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Distinguishing anger in the brain using machine learning on EEG data

Popescu, Mihai (2019) Distinguishing anger in the brain using machine learning on EEG data. Bachelor's Thesis, Artificial Intelligence.


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Monastic debate is a form of meditation aimed at enhancing emotional regulation. It is an integral part of monastic training and serves as a complementary practice that promotes beneficial emotions and minimizes destructive ones in the process. This study attempted at attesting the validity of this form of meditation by examining, through the use of EEG, whether monks that are experienced in monastic debate have a lower tendency of becoming angry than inexperienced monks. The expectation is that compared to beginner monks, experienced monks would have benefited more from this type of training, enhancing their ability to regulate emotions and thus exhibit a lower number of occurrences of anger. Comparing moments of anger and non-anger, we found a significant difference in terms of oscillatory power in alpha, beta, and theta frequency bands across multiple electrodes that could potentially distinguish anger. In order to be able to differentiate between anger and non anger moments on a single-trial level, three support-vector machines with different kernels and a K-Nearest-Neighbour classifier with grid search optimization were built to predict occurrences of anger using two sets of feature vectors: i) discovered by our statistical analysis ii) retrieved from literature. The best accuracies obtained were 54.52% (SVM) and 80.61% (KNN). Experienced monks were found to have shorter and less frequent anger episodes (three anger moments that lasted four seconds on average), compared to inexperienced monks (13 anger moments that lasted 7.3 seconds on average), suggesting the fact that this form of training may be able to help regulate anger. The poor accuracy scores can be improved by collecting and making use of more data, and applying different validation techniques to reduce noise.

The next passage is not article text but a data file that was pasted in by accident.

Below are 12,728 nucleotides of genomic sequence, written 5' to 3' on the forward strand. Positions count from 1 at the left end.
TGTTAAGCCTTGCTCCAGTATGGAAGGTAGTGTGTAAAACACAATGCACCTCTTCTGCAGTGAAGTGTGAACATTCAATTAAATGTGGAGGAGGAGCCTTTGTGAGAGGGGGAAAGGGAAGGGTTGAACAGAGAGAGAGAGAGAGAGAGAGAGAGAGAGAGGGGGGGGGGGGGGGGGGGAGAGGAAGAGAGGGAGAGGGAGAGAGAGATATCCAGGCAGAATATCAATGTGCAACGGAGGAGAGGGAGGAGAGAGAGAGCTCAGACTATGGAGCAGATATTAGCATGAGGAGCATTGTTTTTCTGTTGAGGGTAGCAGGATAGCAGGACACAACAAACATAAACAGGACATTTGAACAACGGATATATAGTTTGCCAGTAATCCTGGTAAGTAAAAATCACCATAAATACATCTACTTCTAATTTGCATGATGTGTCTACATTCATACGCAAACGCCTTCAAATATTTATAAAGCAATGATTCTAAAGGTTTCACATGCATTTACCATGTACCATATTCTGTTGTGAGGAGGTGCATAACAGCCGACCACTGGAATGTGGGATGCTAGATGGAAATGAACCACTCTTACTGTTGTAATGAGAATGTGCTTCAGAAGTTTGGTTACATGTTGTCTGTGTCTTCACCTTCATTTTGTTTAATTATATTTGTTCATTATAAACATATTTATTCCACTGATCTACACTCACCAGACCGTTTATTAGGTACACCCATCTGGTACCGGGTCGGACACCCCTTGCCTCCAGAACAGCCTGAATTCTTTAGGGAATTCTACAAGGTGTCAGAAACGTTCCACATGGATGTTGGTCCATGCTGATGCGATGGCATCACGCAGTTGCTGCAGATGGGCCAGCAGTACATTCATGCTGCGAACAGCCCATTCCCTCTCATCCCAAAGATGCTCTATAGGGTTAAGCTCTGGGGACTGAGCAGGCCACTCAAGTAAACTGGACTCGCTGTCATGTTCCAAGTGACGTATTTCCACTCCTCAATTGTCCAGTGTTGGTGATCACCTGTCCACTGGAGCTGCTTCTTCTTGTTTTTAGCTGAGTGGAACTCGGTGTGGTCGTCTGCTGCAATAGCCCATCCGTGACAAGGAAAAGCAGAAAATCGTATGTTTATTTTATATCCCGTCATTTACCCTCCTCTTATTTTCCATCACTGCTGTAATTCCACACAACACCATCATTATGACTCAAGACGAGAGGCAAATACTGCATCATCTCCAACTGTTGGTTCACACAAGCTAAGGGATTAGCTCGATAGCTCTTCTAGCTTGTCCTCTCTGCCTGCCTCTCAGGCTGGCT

Item Type: Thesis (Bachelor's Thesis)
Supervisor nameSupervisor E mail
Vugt, M.K.
Degree programme: Artificial Intelligence
Thesis type: Bachelor's Thesis
Language: English
Date Deposited: 19 Aug 2019
Last Modified: 20 Aug 2019 08:49

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